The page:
Studies: Current Medicaid Beneficiaries May Miss Out on ACA Benefits
Although millions of low-income U.S. residents are expected to gain coverage under the Medicaid expansion in the Affordable Care Act, some beneficiaries already enrolled in the program might miss out on the preventive services included in the ACA, according to a pair of studies published Monday in Health Affairs, Politico reports.
Few States Offer Preventive Services at ACA Levels
A study by George Washington University researchers Sara Wilensky and Elizabeth Gray found that the ACA does not require Medicaid to cover preventive services for individuals who already are eligible for the program (Millman, Politico, 7/9).
Currently, Maine and Nevada are the only states that offer all of the preventive services available under the ACA's Medicaid expansion to current beneficiaries, according to the report.
The report also found that:
- 12 states do not cover preventive check-up appointments;
- Four states offer checkups only to beneficiaries in Medicaid managed care plans;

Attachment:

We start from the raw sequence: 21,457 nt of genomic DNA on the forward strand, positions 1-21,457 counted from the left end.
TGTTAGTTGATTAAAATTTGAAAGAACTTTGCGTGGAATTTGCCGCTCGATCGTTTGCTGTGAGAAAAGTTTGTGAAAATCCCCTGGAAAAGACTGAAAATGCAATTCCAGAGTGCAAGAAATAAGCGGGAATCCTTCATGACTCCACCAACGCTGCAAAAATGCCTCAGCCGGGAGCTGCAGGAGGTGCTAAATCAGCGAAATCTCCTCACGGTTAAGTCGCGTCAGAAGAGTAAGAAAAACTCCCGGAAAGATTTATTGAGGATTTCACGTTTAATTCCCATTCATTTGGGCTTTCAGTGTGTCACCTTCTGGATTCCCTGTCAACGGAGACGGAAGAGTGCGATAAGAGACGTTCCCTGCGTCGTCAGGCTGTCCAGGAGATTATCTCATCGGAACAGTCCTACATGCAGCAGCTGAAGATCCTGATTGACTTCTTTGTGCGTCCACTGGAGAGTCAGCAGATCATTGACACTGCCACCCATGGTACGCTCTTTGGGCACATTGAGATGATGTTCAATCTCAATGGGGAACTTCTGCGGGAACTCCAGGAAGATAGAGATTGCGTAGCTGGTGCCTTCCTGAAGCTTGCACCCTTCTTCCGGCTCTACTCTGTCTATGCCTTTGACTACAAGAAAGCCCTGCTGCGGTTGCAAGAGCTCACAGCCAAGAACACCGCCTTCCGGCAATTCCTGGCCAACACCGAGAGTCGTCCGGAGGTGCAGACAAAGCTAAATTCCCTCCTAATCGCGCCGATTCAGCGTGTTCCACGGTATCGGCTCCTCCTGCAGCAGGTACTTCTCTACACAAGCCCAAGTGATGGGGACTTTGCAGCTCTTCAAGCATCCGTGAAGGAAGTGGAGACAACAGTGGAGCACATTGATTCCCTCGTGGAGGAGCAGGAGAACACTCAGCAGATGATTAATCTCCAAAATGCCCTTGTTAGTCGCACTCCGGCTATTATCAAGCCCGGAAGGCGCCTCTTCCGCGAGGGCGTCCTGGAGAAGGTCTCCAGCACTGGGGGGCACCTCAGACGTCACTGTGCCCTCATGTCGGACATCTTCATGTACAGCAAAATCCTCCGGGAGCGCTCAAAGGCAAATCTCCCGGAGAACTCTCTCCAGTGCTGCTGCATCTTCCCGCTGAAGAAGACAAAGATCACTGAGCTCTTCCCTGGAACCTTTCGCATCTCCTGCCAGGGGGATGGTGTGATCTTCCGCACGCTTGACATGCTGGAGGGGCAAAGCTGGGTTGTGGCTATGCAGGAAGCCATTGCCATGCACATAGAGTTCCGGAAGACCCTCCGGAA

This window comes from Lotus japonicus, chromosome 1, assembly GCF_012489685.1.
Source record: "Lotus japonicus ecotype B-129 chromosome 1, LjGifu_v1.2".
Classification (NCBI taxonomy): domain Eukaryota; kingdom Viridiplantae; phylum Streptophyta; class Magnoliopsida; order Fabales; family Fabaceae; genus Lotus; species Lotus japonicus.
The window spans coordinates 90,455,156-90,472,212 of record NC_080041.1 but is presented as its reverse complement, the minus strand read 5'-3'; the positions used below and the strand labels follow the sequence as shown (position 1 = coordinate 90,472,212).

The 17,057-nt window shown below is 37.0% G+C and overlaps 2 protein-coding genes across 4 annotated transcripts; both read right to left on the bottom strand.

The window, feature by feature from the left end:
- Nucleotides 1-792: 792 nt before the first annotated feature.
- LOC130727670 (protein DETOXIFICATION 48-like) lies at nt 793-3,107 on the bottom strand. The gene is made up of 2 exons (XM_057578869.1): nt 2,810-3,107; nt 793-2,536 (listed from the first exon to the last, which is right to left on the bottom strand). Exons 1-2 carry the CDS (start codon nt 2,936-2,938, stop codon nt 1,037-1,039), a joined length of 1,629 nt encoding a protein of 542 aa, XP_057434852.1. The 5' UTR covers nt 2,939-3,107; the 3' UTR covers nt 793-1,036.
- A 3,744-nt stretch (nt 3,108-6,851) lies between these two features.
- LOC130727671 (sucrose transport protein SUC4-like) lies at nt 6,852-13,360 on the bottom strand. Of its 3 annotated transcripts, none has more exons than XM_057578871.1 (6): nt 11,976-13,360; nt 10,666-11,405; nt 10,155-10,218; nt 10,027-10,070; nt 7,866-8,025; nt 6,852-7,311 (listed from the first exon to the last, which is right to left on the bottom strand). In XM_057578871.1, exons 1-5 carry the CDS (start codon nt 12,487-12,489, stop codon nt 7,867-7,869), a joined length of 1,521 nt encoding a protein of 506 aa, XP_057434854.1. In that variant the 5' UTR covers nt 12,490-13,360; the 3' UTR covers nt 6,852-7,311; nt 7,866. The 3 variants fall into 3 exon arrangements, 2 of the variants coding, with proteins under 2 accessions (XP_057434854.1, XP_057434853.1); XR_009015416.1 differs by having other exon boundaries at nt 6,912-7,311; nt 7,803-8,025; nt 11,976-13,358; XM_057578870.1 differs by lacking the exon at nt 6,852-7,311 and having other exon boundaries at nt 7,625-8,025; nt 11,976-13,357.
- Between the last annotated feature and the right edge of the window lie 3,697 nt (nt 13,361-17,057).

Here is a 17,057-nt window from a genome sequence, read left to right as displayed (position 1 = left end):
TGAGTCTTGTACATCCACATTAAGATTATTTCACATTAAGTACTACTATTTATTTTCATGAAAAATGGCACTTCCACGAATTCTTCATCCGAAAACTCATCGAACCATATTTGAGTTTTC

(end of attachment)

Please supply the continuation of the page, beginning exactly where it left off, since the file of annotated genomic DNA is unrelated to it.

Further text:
- Fewer than 20 states cover screenings for cholesterol, obesity, depression, diabetes and blood pressure;
- Five states do not cover colorectal cancer screenings;
- Just 11 states require counseling about using aspirin to reduce heart attack and stroke risk; and
- Only 10 states cover osteoporosis screenings (Adams, CQ HealthBeat, 7/8).
The ACA does include a 1% reimbursement increase for states that expand preventive services for current Medicaid beneficiaries (Politico, 7/9). However, most state officials interviewed by Wilensky and Gray said they were unaware of that incentive (CQ HealthBeat, 7/8).
Finding Providers Might Be Difficult
A separate study by Sandra Decker of the National Center for Health Statistics found that Medicaid beneficiaries might have difficulty finding a provider.
The study found that nearly one-third of physicians did not accept new patients with Medicaid coverage in 2011 and 2012. Medicaid typically reimburses less than private insurance or Medicare coverage.
In particular, beneficiaries had the hardest time finding a primary care provider in:
- Michigan; and
- New Jersey.
Dermatologists, internists and psychiatrists were the least likely to accept new patients with Medicaid, according to the study.
Decker noted that a temporary two-year increase to Medicaid reimbursements included in the ACA might not be enough to draw more primary care providers into the program (Politico, 7/9).This is part of the California Healthline Daily Edition, a summary of health policy coverage from major news organizations. Sign up for an email subscription.